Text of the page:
Page 23: of Maritime Reporter Magazine (May 1977)

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amidship, the purpose of which is to lower special instruments through the sea's interface in a reasonable protected location with least motion.

The exterior decks are laid out again with versatility in mind, including a large sloped stern ramp and flush watertight hatches.

The control area for the vessel encompasses the pilothouse, chart room and after control station.

The vessel can be operated from the normal pilothouse position or from the after control station, which is in effect the "nerve center" for all operations of the vessel. The man at this after center has a full view and com- mand control of the ship, and all deck functions.

The main propulsion system consists of two remote controlled

Caterpillar D398 diesels, pro- ducing 1,700 shaft horsepower through 3.98 to 1 ratio Fernholt & Girsten reduction gear/control- lable-pitch mechanisms. The pro- pellers are of special design, controllable-pitch, 6-foot 6-inch diameter and of stainless steel.

This propulsion package produces full power speed of 14.5 knots and a sustained sea speed of 13.5 knots. The front power take-offs of each of these engines drive four hydraulic pumps through a

Twin Disc four pump mount power take-off. These hydraulic pumps are all electrically con- trolled and supervised from the after control station, with alter- nate control points at numerous locations in the ship. The pumps provide power to the bow thrust- er, trawl winch, electric cable winch, hydrographic winch, deck cranes, "A" frame, hydro boom and several "power" stations.

Electrical power is provided by two General Motors 8V-71T gen- erators producing a total of 400 kva of electrical power at the various voltages required for pow- er and scientific use.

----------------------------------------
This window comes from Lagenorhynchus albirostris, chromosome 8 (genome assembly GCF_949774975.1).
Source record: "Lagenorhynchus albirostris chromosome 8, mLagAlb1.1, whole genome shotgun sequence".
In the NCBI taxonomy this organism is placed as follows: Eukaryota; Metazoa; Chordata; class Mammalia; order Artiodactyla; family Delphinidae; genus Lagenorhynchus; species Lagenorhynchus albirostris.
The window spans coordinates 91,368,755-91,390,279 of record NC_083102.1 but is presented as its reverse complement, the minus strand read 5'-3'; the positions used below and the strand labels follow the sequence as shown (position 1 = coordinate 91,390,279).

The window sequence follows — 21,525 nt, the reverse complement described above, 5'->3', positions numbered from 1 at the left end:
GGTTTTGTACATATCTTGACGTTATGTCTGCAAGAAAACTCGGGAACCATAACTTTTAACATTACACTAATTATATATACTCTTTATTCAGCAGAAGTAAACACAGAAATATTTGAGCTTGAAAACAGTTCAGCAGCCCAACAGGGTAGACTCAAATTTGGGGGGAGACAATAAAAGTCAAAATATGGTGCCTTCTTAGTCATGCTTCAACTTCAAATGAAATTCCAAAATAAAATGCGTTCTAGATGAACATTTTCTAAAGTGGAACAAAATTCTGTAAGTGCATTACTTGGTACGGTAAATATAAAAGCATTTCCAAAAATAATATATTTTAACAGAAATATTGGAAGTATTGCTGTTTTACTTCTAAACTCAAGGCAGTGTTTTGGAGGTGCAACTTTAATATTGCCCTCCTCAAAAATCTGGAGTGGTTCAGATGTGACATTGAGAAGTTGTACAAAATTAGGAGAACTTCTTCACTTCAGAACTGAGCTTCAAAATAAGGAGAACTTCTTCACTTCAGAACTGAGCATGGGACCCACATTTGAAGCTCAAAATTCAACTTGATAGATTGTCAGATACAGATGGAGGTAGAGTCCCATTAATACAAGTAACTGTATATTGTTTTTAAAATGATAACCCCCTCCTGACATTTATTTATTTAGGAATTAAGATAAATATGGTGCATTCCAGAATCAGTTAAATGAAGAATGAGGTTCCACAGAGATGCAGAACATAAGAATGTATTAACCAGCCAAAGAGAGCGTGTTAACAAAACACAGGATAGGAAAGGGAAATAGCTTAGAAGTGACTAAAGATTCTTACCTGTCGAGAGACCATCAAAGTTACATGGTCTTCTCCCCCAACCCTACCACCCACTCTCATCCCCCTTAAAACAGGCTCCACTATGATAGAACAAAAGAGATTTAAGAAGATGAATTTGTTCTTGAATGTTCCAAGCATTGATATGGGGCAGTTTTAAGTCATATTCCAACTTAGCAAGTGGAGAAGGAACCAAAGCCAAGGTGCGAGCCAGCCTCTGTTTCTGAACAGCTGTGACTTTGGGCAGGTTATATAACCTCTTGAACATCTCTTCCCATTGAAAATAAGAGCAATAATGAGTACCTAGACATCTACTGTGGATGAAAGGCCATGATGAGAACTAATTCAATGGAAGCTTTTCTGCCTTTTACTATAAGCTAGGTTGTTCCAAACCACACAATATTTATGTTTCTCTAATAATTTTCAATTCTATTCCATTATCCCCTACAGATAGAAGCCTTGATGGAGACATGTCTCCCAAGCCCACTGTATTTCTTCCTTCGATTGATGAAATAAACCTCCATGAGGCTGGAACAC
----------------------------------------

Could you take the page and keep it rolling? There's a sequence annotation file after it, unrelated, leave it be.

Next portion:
The bow thruster is a 360- degree trainable and retractable

Schottel S-103LVS, controllable from the pilothouse and the after control station. The thruster will be used in conjunction with the controllable-pitch propellers for precision positioning required in "hovering" at specific locations.

Also, the c-p propellers can be declutched, allowing the vessel to travel and maneuver using this bow traction unit alone.

A chilled-water air-conditioning system consists of two Carrier

Transicold chill-water plants ca- pable of 40 tons of refrigeration.

The system serves not only the purpose of keeping the quarters and laboratories cool under trop- ical conditions, but additionally handles the large cooling require- ments of the ship's electronics and computers — the demand of this electronics sometimes requir- ing cooling even when the vessel is in a heating cycle.

The deck and oceanographic machinery consists of a hydraul- ically operated stern "A" frame for trawling, launching and re- trieving oceanographic equipment over the stern of the vessel; a hydraulically operated hydro boom for launching and retriev- ing equipment over the vessel's side; three deck cranes ranging in capacity from 3.5 tons to 16 tons, and two Markey hydro- graphic research winches and one